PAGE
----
Amazon Ring doorbells exposed users’ Wi-Fi passwords

Amazon Ring doorbells exposed home Wi-Fi passwords to hackers

A flaw in Amazon's Ring doorbells leaked Wi-Fi credentials, opening customers up to attack

San Francisco, Nov 8 (SocialNews.XYZ) Amazon has rolled out a security patch for its widely-popular Ring Video Doorbell Pro after Bitdefender security researchers found that it was exposing Wi-Fi network credentials, thus, allowing nearby attackers to intercept them and compromise the household network, media reports said.

The vulnerability was discovered by researchers at cybersecurity firm Bitdefender.

TL;DR: The Ring Video Doorbell 2 and Echo Show 5 typically retail for $199 and $89.99, respectively, but you'll pay just $149 if you bundle them together through Amazon - a 50% savings.

If you've ever expressed concern about the security implications of Amazon Ring connected doorbells; if you've ever voiced privacy concerns about letting Amazon have such a portal into your life. your fears have been justified.

The doorbell's operator would then have to see that the doorbell is disconnected, which may have to have the attacker or an individual else to ring the doorbell prior to the specific owner realizes the doorbell is offline. Researchers from Bitdefender notified Ring in June of a flaw in Ring Online video Doorbell Professional cameras' software program that designed it attainable for wireless eavesdroppers to seize the Wi-Fi qualifications of clients through the device's setup-because all those credentials were being sent more than an unsecured Wi-Fi link to the machine using unencrypted HTTP. While this seems unlikely, the issue was further compounded by the fact that a remote reconfiguration of the doorbell could be triggered at will. One way to do this is to continuously send deauthentication messages, so that the device gets dropped from the wireless network. "At this point, the mobile app loses connectivity and instructs the user to reconfigure the device", the statement added.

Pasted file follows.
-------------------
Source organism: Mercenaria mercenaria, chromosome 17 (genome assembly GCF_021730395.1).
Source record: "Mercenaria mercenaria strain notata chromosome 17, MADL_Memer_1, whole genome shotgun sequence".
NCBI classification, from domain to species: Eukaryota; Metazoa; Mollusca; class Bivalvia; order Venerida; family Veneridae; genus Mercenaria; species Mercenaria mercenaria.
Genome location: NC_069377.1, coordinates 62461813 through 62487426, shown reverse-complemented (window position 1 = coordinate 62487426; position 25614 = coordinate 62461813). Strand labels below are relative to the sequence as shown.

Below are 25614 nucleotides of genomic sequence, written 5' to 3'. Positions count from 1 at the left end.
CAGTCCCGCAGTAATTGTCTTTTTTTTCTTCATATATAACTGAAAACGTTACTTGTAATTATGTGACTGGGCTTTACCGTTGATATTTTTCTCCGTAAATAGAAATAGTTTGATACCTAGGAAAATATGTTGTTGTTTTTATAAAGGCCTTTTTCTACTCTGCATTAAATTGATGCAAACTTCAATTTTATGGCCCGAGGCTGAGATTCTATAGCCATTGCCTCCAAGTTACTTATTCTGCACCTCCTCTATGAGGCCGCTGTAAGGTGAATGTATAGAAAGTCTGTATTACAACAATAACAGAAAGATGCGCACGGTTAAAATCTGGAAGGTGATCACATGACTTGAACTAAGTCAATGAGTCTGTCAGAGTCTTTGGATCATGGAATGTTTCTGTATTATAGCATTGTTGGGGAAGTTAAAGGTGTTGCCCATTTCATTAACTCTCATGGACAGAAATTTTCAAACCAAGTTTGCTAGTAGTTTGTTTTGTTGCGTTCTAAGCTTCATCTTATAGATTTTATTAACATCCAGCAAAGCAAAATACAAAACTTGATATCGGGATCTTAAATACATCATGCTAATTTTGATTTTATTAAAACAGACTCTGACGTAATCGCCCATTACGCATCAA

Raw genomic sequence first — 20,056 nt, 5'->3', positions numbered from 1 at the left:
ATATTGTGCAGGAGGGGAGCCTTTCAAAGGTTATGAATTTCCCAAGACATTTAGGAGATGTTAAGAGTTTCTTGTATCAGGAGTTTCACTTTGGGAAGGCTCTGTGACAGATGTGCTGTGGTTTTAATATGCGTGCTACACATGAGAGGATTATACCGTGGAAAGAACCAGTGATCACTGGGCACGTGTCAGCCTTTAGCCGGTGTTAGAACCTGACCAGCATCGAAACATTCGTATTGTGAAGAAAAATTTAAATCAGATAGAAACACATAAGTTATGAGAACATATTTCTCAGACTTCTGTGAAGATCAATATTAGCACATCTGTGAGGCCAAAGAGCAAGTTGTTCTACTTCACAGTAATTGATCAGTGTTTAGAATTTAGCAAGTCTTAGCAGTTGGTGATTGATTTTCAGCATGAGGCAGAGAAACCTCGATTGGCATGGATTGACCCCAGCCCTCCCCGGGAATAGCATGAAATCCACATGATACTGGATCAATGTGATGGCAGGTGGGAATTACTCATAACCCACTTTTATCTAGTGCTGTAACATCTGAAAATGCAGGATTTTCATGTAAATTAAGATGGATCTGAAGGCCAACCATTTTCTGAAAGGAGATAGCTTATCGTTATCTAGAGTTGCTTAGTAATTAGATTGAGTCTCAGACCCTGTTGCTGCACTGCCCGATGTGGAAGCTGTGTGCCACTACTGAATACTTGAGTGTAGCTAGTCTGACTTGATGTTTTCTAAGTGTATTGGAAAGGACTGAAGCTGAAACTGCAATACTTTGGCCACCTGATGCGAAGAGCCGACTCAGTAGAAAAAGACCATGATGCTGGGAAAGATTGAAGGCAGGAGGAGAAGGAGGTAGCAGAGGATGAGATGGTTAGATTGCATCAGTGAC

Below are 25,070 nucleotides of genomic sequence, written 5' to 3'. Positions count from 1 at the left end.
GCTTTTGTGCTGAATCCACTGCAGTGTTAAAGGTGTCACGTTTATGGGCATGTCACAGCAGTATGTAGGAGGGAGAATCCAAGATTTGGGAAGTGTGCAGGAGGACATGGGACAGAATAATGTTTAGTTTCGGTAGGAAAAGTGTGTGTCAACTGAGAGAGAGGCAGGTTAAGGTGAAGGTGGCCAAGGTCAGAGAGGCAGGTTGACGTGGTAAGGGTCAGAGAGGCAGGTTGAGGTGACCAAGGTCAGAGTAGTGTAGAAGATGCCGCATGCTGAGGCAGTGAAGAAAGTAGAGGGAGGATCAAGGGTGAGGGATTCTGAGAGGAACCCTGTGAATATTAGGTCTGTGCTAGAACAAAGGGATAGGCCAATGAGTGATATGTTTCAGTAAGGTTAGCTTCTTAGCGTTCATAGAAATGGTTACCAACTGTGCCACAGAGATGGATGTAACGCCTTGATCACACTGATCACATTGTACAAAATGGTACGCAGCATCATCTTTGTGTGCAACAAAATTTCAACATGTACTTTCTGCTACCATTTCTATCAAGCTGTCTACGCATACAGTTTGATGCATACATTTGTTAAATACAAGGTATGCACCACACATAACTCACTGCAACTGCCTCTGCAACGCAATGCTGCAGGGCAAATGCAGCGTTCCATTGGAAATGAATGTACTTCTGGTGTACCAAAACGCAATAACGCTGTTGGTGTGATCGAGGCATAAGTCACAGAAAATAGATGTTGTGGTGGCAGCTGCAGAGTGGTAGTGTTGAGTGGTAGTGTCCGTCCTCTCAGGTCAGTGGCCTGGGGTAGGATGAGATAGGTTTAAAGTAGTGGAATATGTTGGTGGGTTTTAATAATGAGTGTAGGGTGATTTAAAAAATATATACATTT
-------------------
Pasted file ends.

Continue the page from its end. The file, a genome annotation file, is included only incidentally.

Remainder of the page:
The Internet of Things (IoT) has become a primary target for cybercriminals, exploiting vulnerabilities in them.

The bug is yet another lesson in the security problems that people who connect up smart home gadgets could face more often in the future. The couple had installed a Nest system, (a setup of camera, doorbell, and thermostat) in their home past year.

The patch released by Ring to mitigate the vulnerability ensures that the device uses an HTTPS connection while broadcasting a Wi-Fi signal for the phone to grab.

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